Secret christian organization

Discussion in 'Conspiracy Theories' started by Sky Dancer, Jul 2, 2009.

  1. Sky Dancer
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    Sky Dancer BANNED

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    called THE FAMILY support Suharta and dictatorships considering them 'God's choice'. They minister only to the powerful.

    Story was on Fresh Air with NPR yesterday. A journalist has written several books on the topic. In April, the AP broke the story that six U.S. congressmen were paying the bargain rate of $600 a month each to live together in a swanky DC townhouse owned by a secretive fundamentalist Christian group known as the Fellowship or the Foundation. Many, understandably, were curious. Who is this organization, and what is its agenda?

    The group, the AP reported, is best known for holding the annual National Prayer Breakfast at the White House, which offers scores of national and international heavy hitters the opportunity to praise God in close proximity to the President. In the article, the congressmen boarding at the house denied owing any allegiance to the group, and several professed ignorance of even the most basic facts about the organization. Little else was reported about the group's history, motives or backers.

    There is a reason for that. The Fellowship is one of the most secretive, and most powerful, religious organizations in the country. Its connections reach to the highest levels of the U.S. government and include ties to the CIA and numerous current and past dictators around the world.

    Last month, Harper's magazine published a rather extraordinary article by Jeffrey Sharlet, editor of the irreverent web site killingthebuddha.com and co-author of the upcoming "Killing the Buddha: A Heretic's Bible" (Free Press). The piece chronicled Sharlet's three-week semi-undercover stay at Ivanwald, the Fellowship's mansion:
    http://sf.carnalnation.com/


    http://en.wikipedia.org/wiki/The_Family_(Christian_political_organization)
     
    Last edited: Jul 2, 2009
  2. Sky Dancer
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    Sky Dancer BANNED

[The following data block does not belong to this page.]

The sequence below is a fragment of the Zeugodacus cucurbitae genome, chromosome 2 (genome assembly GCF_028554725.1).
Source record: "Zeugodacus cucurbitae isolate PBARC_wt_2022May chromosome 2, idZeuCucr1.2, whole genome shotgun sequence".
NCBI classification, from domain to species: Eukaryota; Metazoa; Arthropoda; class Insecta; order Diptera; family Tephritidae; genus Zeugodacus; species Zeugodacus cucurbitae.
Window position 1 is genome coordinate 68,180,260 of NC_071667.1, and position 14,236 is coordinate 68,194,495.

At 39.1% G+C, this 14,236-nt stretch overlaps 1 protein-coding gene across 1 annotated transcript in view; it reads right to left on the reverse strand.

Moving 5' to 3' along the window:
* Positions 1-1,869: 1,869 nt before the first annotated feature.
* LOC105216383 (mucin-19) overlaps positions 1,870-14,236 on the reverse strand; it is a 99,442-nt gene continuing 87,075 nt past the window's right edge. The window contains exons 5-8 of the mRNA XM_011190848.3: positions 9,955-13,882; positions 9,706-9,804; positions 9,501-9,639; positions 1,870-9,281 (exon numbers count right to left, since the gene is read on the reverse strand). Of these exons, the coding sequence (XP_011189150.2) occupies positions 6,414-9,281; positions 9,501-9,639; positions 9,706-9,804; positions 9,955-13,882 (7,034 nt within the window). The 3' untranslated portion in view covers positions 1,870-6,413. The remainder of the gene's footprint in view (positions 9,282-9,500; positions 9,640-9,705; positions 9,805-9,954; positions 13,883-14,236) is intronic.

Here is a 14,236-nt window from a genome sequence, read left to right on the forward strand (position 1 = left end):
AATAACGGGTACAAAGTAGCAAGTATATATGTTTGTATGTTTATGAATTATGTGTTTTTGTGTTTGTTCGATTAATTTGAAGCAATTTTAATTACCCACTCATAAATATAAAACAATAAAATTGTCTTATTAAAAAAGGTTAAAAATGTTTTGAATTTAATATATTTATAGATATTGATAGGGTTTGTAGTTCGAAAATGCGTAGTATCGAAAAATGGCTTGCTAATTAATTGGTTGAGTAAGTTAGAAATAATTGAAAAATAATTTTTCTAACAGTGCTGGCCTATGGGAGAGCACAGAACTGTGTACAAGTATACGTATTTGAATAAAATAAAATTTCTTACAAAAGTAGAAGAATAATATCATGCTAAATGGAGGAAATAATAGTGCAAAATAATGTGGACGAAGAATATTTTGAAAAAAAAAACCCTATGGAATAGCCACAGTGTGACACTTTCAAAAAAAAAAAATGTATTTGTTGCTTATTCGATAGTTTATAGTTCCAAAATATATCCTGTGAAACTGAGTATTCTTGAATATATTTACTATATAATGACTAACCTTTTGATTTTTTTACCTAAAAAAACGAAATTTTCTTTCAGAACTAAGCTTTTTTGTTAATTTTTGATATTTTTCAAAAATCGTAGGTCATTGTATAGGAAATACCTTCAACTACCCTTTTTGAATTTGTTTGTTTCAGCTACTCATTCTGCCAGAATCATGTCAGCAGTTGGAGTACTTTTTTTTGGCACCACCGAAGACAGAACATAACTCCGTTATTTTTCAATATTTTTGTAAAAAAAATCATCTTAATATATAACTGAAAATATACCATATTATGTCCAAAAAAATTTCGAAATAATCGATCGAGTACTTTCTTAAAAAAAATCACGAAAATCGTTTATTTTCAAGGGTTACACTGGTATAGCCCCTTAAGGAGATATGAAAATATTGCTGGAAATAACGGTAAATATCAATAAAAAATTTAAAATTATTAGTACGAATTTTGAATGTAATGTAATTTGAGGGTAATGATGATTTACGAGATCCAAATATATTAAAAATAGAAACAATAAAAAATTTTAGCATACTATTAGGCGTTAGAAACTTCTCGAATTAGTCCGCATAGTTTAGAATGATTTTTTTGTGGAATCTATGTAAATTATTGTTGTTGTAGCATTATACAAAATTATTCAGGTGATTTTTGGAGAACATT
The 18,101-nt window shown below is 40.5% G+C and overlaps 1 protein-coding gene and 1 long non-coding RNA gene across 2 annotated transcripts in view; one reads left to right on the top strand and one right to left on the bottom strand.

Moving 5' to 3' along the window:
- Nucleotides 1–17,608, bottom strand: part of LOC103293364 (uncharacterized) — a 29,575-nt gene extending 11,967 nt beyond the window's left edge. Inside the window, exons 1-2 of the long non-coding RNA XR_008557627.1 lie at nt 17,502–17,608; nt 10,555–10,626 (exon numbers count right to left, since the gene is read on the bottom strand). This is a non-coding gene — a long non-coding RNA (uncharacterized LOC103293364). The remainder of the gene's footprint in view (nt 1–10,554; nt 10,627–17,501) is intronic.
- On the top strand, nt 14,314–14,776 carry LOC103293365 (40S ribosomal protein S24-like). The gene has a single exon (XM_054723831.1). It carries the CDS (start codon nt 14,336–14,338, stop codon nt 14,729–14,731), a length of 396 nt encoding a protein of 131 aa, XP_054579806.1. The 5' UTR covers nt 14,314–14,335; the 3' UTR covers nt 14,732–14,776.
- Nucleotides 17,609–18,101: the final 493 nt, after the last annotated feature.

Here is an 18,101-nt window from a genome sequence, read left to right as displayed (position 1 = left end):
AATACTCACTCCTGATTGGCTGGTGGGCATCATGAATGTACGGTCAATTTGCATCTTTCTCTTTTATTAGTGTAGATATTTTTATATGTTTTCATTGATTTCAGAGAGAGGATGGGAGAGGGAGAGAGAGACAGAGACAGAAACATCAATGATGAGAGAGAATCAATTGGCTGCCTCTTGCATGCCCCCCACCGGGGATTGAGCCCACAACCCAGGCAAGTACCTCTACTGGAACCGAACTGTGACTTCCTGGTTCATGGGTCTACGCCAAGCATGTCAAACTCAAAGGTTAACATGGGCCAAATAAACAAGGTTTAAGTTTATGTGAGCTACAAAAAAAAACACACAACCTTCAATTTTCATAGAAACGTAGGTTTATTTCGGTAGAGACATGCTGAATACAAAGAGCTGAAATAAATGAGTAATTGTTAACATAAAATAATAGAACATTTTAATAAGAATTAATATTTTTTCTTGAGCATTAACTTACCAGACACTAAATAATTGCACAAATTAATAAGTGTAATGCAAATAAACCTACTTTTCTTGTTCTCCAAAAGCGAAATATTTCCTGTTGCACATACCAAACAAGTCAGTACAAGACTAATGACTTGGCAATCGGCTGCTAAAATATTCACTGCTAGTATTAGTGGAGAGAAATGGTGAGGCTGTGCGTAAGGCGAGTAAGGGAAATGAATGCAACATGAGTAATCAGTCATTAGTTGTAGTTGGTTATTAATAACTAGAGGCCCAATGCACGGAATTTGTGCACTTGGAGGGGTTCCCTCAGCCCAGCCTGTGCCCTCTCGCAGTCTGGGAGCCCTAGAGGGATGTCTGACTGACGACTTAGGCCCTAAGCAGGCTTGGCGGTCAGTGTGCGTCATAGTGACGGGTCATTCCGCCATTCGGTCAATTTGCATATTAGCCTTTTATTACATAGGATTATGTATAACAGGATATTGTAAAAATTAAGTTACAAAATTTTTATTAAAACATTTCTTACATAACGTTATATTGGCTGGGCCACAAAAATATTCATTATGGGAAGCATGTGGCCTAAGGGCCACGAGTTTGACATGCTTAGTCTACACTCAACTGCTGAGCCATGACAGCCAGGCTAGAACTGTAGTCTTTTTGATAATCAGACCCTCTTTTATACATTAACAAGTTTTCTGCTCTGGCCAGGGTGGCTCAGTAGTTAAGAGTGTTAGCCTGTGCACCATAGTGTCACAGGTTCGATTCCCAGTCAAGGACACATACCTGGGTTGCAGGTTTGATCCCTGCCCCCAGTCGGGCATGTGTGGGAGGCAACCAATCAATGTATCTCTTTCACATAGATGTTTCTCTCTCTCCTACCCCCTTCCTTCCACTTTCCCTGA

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    Jeff Sharlet’s “The Family: The Secret Fundamentalism at the Heart of American Power” examines a group of politically engaged Christians far more secretive than Robertson or Falwell. Sharlet establishes that since the end of World War II, The Family, aka The Fellowship, has exerted its influence in an impressive and frightening array of mostly dire events. Its first coup was the wholesale exoneration of minor Nazis and major Nazi collaborators after the war. The addition of under God to the Pledge of Allegiance and In God We Trust to U.S. currency were its initiatives. Its first major government operative was Sen. Frank Carlson, R-Kan., who persuaded Dwight Eisenhower to run as a Republican, purged progressive bureaucrats from his chair at the obscure Civil Service Employees Committee and lobbied for such heads of state as Haiti’s “Papa Doc” Duvalier. Other dictators abetted by The Family included Ngo Dinh Diem of Vietnam, Haile Selassie of Ethiopia, Park Chung Hee of South Korea, Artur da Costa e Silva of Brazil, Gen. Suharto of Indonesia, Mohamed Siad Barre of Somalia and Carlos Eugenios Vides Casanova of El Salvador, which got its first infusion of special aid at the behest of Jimmy Carter, who has called Family leader Doug Coe a “very important person” in his life. Hillary Clinton has also been a Family “friend,” and not just via its major public manifestation, the relatively anodyne annual National Prayer Breakfast. The Family was instrumental in the creation of Chuck Colson’s Prison Fellowship, and of the Community Bible Study project through which George W. Bush found Jesus in 1985.

    Deeply researched yet fast paced, moving easily from first person to third person and incident to overview, “The Family” is an exceptional piece of bookcraft. Its revelations are fascinating, especially with political history having propelled Christians deep into polite discourse since 1976. Yet since it came out in May, it has attracted just two major reviews, both censorious; I found out about it only when I was asked to share a panel with Sharlet in June. You could say this reflects the dismal state of book coverage in a journalistic environment where new arts cutbacks come down from on high every month. But when I try to imagine how an unbroken phalanx of individual literary editors decided not to squeeze this book into their pathetic page allotments, I keep remembering how exotic my Village Voice co-workers found my hunch that Carter was a smart, sensible, decent guy. Secular humanists know more about Christians now, but not that much more. And “The Family” doesn’t fit their template.